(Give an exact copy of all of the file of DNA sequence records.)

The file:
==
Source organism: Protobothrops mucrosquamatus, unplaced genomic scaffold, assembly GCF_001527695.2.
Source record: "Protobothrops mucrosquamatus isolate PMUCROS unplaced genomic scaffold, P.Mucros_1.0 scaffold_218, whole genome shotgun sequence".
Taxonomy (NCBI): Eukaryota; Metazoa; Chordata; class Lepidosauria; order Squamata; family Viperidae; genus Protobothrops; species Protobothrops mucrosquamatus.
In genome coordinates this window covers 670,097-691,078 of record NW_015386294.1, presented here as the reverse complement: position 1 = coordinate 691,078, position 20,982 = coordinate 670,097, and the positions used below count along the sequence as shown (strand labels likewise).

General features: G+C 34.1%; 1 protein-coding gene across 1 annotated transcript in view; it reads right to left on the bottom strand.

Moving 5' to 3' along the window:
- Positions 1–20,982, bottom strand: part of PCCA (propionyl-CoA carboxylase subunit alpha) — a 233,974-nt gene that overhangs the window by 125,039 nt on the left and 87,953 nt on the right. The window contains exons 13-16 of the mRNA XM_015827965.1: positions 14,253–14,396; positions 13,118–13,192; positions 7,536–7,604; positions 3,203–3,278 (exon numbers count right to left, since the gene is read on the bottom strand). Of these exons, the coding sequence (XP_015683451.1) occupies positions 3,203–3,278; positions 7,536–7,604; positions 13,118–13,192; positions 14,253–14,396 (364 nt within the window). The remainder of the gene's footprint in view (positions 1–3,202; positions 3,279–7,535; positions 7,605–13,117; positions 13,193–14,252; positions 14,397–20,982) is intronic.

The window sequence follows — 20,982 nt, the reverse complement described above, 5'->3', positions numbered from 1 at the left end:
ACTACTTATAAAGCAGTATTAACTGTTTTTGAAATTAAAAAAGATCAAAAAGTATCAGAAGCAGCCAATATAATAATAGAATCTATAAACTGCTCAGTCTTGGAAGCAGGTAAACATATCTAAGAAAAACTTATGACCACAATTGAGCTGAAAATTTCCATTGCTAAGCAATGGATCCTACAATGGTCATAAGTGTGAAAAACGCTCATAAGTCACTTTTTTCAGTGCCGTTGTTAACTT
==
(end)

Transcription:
Source organism: Protobothrops mucrosquamatus, unplaced genomic scaffold, assembly GCF_001527695.2.
Source record: "Protobothrops mucrosquamatus isolate PMUCROS unplaced genomic scaffold, P.Mucros_1.0 scaffold_218, whole genome shotgun sequence".
Taxonomy (NCBI): Eukaryota; Metazoa; Chordata; class Lepidosauria; order Squamata; family Viperidae; genus Protobothrops; species Protobothrops mucrosquamatus.
In genome coordinates this window covers 670,097-691,078 of record NW_015386294.1, presented here as the reverse complement: position 1 = coordinate 691,078, position 20,982 = coordinate 670,097, and the positions used below count along the sequence as shown (strand labels likewise).

General features: G+C 34.1%; 1 protein-coding gene across 1 annotated transcript in view; it reads right to left on the bottom strand.

Moving 5' to 3' along the window:
- Positions 1–20,982, bottom strand: part of PCCA (propionyl-CoA carboxylase subunit alpha) — a 233,974-nt gene that overhangs the window by 125,039 nt on the left and 87,953 nt on the right. The window contains exons 13-16 of the mRNA XM_015827965.1: positions 14,253–14,396; positions 13,118–13,192; positions 7,536–7,604; positions 3,203–3,278 (exon numbers count right to left, since the gene is read on the bottom strand). Of these exons, the coding sequence (XP_015683451.1) occupies positions 3,203–3,278; positions 7,536–7,604; positions 13,118–13,192; positions 14,253–14,396 (364 nt within the window). The remainder of the gene's footprint in view (positions 1–3,202; positions 3,279–7,535; positions 7,605–13,117; positions 13,193–14,252; positions 14,397–20,982) is intronic.

The window sequence follows — 20,982 nt, the reverse complement described above, 5'->3', positions numbered from 1 at the left end:
ACTACTTATAAAGCAGTATTAACTGTTTTTGAAATTAAAAAAGATCAAAAAGTATCAGAAGCAGCCAATATAATAATAGAATCTATAAACTGCTCAGTCTTGGAAGCAGGTAAACATATCTAAGAAAAACTTATGACCACAATTGAGCTGAAAATTTCCATTGCTAAGCAATGGATCCTACAATGGTCATAAGTGTGAAAAACGCTCATAAGTCACTTTTTTCAGTGCCGTTGTTAACTT